Should countries honor their climate debts?
All countries have contributed to recent climate change, but some much more so than others. Those that have contributed more than their fair share have accumulated a climate debt, owed to countries that have contributed less to historical warming.
This is the implication of a new study published in Nature Climate Change, in which Concordia University researcher Damon Matthews shows how national carbon and climate debts could be used to decide who should pay for the global costs of climate mitigation and damages.
The countries that have accumulated the largest carbon debts on account of higher than average per-capita carbon dioxide (CO2) emissions are the United States, Russia, Japan, Germany, Canada, the United Kingdom and Australia.
The U.S. alone carries 40 per cent of the cumulative world debt, while Canada carries about four per cent. On the other side, the carbon creditors—those whose share of CO2 emissions has been smaller than their share of world population—are India, Indonesia, Bangladesh, Pakistan, Nigeria, Brazil and China, with India holding 30 per cent of the total world credit.
"Thinking of climate change in terms of debts and credits for individual countries shows how much countries have over- or under-contributed to historical warming, relative to their proportion of the world's population over time," explains Matthews, study author and associate professor in Concordia's Department of Geography, Planning and Environment.
"This paints a striking picture of the historical inequalities among countries with respect to their greenhouse gas emissions and consequent responsibility for climate changes."
Calculating climate responsibility
To estimate differences in national responsibility for historical climate changes, Matthews first calculated carbon debts and credits based on fossil fuel CO2 emission and population records since 1990. It was around this date that scientific knowledge and public understanding of the dangers of human-driven climate changes began to solidify.
Since that time, the total carbon debt across all debtor nations has increased to 250 billion tonnes of carbon dioxide. And it's still going up: the increase in world carbon debt in 2013 alone was 13 billion tonnes, or about 35% of global CO2 emissions in that year.
So what is the monetary value of this debt? "According to a recent U.S. government report, the current best estimate of the social cost of present-day CO2 emissions is about $40 USD per tonne of CO2," says Matthews. "Multiply $40 by the 13 billion tonnes of carbon debt accrued in 2013, and you get $520 billion. This cost estimate gives us an indication of how much we could be paying to help lower-emitting countries cope with the costs of climate changes, or develop their economies along carbon-free pathways."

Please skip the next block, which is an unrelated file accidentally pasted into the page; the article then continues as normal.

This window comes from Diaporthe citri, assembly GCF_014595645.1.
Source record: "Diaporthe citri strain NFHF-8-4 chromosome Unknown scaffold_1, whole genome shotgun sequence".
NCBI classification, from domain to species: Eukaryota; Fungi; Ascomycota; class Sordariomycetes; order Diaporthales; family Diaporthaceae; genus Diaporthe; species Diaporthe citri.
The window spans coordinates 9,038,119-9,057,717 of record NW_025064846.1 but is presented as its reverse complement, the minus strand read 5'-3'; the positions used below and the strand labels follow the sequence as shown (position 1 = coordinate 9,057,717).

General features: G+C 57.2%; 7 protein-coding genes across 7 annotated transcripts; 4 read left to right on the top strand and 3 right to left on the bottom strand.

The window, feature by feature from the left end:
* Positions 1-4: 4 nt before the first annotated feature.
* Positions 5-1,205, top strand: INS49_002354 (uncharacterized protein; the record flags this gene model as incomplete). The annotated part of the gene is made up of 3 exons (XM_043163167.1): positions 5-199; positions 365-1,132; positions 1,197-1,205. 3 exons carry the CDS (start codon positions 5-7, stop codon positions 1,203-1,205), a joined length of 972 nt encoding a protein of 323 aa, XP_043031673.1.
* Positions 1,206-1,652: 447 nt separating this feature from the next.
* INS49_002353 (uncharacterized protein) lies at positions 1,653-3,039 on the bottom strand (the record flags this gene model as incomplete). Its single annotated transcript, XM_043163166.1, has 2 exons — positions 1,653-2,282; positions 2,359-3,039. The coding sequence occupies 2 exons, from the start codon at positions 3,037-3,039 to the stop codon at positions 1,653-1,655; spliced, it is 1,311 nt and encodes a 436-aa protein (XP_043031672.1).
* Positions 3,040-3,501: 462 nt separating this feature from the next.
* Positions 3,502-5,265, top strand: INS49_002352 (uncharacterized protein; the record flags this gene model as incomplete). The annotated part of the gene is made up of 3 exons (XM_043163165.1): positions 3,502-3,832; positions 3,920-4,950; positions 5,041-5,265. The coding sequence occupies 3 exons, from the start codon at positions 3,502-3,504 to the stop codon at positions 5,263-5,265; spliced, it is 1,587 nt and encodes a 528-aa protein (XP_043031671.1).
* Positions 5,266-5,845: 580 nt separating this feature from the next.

Looking at the total world carbon debt, the numbers are even more staggering: the 250 billion tonnes of debt accumulated since 1990, at $40 per tonne, represents $10 trillion USD. "No matter how you look at this picture, these numbers are really big—much, much larger than even the most generous financial commitments currently pledged by countries to help with the cost of climate adaptation and damages in vulnerable countries."
CO2 emissions vs. degrees of debt
Matthews also calculated how much each country has over- or under-contributed to temperature increases as a result of a range of different greenhouse gas emissions. By this measure, the total accumulated world climate debt comes to 0.1 °C since 1990, close to a third of observed warming over this period of time. Again the U.S. is the single largest debtor, and India is the largest creditor. Some countries, however, like Brazil and Indonesia, switch from being carbon creditors, to being among the climate debtor countries, as a result of the additional greenhouse gas emissions produced by deforestation and agriculture.
"This idea of climate and carbon debts and credits highlight the large historical inequalities with respect to how much individual countries have contributed to climate warming," says Matthews. "The historical debts and credits calculated here could be a helpful tool to inform policy discussions relating to historical responsibility and burden sharing, by providing a measure of who should pay—and how much they might be expected to pay—for the costs of mitigation and climate damages in countries with lower emissions."
What does this mean for the upcoming Paris meetings?
As countries continue to announce their Intended Nationally Determined Contributions (or INDCs) leading up to December's climate talks in Paris, it is becoming increasingly clear that these emissions pledges will not be enough to meet the international goal of limiting global warming to 2°C (see related research by Matthews' research group published last month in Environmental Research Letters). The idea of additionally accounting for debts and credits would of course increase the burden placed on countries with high historical emissions. "But these historical inequalities are real and substantial, and need to be fully acknowledged," says Matthews. "My hope is that this discussion will help lead to a stronger and more meaningful global climate agreement."